Today, for the first time in five years, I spent Easter with my family. After eating brunch together, my parents, older brother, and I went to a family friend’s place to spend Easter with a number of family friends and my aunt and two younger cousins. Despite feeling slightly apprehensive about how I was going to be gendered — and even though I feel as though I’m still visiting Minnesota and going to return to Chicago any day now — it was lovely.
Everyone was wonderful. I don’t think anyone used my old name, people definitely called me “Ryan,” and the pronoun situation wasn’t really awkward (translation: other than my immediate family, who used masculine pronouns for me, I can’t specifically remember what people used, but since I don’t have cringey memories of being called “she” or “her,” I say it was a success). My nail polish was complimented, and my tie didn’t get weird looks.
The four cousins (my older brother, my two cisgirl cousins, and I) were sitting around a table while we ate, and for the first time, the gender balance seemed even: two boys, two girls. Not, of course, that there needs to be any kind of balance between people of various genders — I just felt, maybe for the first time, that I wasn’t being “one of the girls” with my cousins. It was nice.
At the same time, in a good way, nothing really changed. My cousins were there in their cute, flouncy dresses, and I was there in my shirt and tie, but no one was awkward about the fact that I’m now out as trans. My cousins and I chatted; we laughed; we hugged; we drank coffee with so much half-and-half and sugar that it was really just sweetened cream with slight undertones of coffee. Fabulous. Even though I’ve been out for months, I am still relieved beyond words that coming out as trans hasn’t damaged our relationships — I love my cousins, and I’d hate it if being trans caused problems in our family the way it does in some.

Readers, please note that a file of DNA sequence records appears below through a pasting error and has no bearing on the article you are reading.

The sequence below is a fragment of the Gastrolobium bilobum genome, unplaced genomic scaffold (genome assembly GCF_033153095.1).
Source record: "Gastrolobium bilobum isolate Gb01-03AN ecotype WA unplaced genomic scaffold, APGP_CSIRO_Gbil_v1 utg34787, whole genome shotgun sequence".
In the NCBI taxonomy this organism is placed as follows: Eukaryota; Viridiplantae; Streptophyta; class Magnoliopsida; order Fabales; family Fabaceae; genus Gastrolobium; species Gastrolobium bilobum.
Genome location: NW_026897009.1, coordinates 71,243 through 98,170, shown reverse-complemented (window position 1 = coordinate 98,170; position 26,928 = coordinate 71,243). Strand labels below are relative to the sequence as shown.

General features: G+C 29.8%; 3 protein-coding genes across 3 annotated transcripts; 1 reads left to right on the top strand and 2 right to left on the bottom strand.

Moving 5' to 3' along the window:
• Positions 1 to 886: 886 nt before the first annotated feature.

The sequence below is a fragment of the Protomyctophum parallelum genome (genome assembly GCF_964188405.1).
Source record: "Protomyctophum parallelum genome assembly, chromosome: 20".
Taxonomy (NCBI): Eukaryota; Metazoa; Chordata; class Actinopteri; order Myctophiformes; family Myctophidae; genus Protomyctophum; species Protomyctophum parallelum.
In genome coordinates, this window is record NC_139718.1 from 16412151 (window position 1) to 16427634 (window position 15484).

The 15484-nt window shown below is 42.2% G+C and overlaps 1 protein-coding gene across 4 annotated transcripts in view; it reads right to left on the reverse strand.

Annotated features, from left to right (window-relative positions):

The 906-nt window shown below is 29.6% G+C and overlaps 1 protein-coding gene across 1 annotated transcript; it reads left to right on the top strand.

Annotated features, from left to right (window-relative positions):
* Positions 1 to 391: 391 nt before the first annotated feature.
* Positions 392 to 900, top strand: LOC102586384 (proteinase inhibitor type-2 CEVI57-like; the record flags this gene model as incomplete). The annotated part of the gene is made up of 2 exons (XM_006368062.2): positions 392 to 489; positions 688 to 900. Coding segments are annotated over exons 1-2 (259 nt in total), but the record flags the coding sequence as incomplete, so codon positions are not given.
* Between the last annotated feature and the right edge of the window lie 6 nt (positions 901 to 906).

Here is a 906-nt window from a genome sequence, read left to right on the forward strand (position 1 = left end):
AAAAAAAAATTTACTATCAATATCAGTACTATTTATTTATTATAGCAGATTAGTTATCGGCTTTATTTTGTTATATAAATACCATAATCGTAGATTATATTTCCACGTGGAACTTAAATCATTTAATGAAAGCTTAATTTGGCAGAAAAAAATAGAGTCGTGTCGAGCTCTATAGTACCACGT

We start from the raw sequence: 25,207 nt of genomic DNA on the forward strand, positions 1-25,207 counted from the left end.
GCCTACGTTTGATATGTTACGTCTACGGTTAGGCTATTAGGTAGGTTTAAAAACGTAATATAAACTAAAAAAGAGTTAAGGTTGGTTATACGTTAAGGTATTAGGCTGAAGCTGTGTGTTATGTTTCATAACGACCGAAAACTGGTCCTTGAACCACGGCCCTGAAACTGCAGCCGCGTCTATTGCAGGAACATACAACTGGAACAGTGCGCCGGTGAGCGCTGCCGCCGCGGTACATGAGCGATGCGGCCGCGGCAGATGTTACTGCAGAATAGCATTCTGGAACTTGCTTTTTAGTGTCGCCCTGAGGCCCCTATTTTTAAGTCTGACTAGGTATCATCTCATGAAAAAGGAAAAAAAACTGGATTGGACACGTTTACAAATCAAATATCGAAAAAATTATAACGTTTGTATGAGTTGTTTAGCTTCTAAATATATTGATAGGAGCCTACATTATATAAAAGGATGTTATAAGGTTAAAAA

Even the little old Korean lady — a dear family friend, almost a pesudo-grandmother — was wonderful. She’s totally not phased by me being trans and told me to just keep speaking up for myself and being true to myself.
It was good for me. I’m used to feeling affirmed in my Chicago trans/genderqueer circles and mostly invisible elsewhere, and while this was very different from my friends in Chicago, it was really nice to be reminded that cispeople can also see me as who I now am, not who I once was. On Facebook, for example, I recently added a number of family members as family on my profile, and I was really nervous about how I was going to be gendered (Will they say I’m their niece or their nephew? Their female cousin or their male cousin?); so far, it’s all been fabulous. I mean, I wish the terms didn’t need to be gendered (especially the cousin one — really, Facebook!), but that they haven’t been gendering me as a girl has really been making me feel all warm and fuzzy inside.
Even though I miss Chicago (Chicago people and my life in Chicago) pretty much every hour of every day thus far, I’m beginning to acknowledge that moving back to Minnesota might, possibly, be good for me in some ways. Despite how it had begun to feel in Chicago (and it was amazing!), the world is not actually composed primarily of trans/genderqueer/gender non-conforming folks, and I suppose I do need to learn how to deal with that. I mean, I’d still prefer to be learning that in Chicago, but maybe I wouldn’t have learned it as well in Chicago, given that I could basically retreat to what amounted to de facto trans-only spaces on a regular basis.
Chicago longings aside, today went well. I spent the day with family I love, and in the end, that’s what Easter is about for me (well, that and chocolate, which is what I’ve had to make do with for the past five years). If nothing else, I’m glad I was able to finally spend Easter with my family again.